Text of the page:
To C. Harrison…my apologies that your experience has been substandard. I am even more saddened that children have had to experience that as their entre into the world of education. Please direct your administrators to the Robert-Leslie Investigator Club F*REE Webinars in Early Childhood: http://www.investigatorclub.com/AbouttheProgram/Webinars/tabid/263/Default.aspx#webinar1
Hopefully, your administration can find some new approaches that are in line with best practices!
Thanks, Wendy — I am glad to hear you’ve found wonderful things at Head Start, too.
I work in a preschool where a few of the day care workers will use police whistles to regain control of their classrooms. The children will be happily chattering and giggling in an excited fashion over some interesting event and then, THERE GOES THE WHISTLE!!!!. I had my back turned when one of these ladies blew her whistle and it startled me terribly. These women routinely yell and bark orders from their comfortable chairs that are situated in the corner of the room at a large desk. The negative climate of the classes is horrible and the children are very stressed. I try to model appropriate behavior, but sometimes I really hate my job. The directors yell and bark orders also. They’ll come into the doorway and will yell, “Everybody sit down!!! Sit down now!!! Now put your heads down on the table!!!” Then they’ll turn the lights out. Then the director will say, “You all keep your heads down on the tables and be quiet! You have to keep your heads down for five minutes!!! When the clock gets to right time, then she’s going to turn the lights on and you can sit up in your seats!” Let me emphasize, that this is the director who’s hollering all this at the kids!!! Yeah, I hate my job sometimes.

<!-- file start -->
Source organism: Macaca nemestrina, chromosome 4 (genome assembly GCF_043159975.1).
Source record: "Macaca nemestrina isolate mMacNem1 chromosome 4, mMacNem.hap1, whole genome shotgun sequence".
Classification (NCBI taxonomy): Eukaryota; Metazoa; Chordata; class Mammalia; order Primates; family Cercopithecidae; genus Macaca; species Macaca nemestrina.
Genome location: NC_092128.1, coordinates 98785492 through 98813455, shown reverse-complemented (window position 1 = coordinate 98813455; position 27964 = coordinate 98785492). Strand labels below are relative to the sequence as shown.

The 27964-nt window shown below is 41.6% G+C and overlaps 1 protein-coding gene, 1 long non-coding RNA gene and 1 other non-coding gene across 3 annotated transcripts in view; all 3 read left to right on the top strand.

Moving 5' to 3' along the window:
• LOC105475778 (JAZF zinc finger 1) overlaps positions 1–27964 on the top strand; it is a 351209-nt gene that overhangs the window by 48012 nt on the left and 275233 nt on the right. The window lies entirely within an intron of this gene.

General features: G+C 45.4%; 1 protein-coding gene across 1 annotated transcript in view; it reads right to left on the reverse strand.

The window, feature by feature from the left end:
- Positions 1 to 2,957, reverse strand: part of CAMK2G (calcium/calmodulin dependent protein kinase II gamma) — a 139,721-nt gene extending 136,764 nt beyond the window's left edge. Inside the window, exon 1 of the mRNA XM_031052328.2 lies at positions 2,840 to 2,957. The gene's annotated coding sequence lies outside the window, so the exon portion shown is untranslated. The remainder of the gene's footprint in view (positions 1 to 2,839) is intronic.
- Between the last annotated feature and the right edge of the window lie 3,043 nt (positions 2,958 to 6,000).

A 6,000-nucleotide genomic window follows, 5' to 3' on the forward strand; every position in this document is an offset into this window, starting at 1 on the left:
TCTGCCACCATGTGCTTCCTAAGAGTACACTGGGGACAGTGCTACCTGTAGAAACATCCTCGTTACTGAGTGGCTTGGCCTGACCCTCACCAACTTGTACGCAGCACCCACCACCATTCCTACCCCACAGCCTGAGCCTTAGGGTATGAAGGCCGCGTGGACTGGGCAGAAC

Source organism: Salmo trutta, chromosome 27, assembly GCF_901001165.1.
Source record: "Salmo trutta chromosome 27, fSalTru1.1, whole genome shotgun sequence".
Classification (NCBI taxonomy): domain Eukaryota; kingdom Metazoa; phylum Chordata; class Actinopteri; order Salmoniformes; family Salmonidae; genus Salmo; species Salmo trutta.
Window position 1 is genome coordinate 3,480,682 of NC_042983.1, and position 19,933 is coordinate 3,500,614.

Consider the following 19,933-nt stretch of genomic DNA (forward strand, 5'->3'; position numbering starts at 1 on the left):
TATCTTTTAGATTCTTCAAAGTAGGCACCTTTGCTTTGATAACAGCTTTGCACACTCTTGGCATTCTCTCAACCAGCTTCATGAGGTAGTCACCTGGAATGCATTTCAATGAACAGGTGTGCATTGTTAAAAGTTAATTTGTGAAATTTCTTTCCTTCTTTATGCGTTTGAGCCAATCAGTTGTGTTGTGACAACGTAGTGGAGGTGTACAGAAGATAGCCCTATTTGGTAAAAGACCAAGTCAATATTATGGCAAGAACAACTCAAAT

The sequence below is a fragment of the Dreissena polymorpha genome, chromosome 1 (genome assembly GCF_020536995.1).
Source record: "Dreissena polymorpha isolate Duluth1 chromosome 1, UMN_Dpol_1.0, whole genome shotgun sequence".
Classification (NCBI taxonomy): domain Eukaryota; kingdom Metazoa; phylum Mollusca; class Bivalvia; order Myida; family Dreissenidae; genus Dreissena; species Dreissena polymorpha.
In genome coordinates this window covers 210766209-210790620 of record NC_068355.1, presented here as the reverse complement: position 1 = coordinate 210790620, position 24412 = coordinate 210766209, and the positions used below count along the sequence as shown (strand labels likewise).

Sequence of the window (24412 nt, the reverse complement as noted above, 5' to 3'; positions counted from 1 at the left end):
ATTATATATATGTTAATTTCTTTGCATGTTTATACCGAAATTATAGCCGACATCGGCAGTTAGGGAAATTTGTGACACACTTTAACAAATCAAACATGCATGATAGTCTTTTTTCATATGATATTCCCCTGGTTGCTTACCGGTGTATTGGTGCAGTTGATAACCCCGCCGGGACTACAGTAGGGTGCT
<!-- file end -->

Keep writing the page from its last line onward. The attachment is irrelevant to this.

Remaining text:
This sounds awful for everyone, especially the children. I hope you can be the bright light for the kids and help make changes. Let me know how I can help.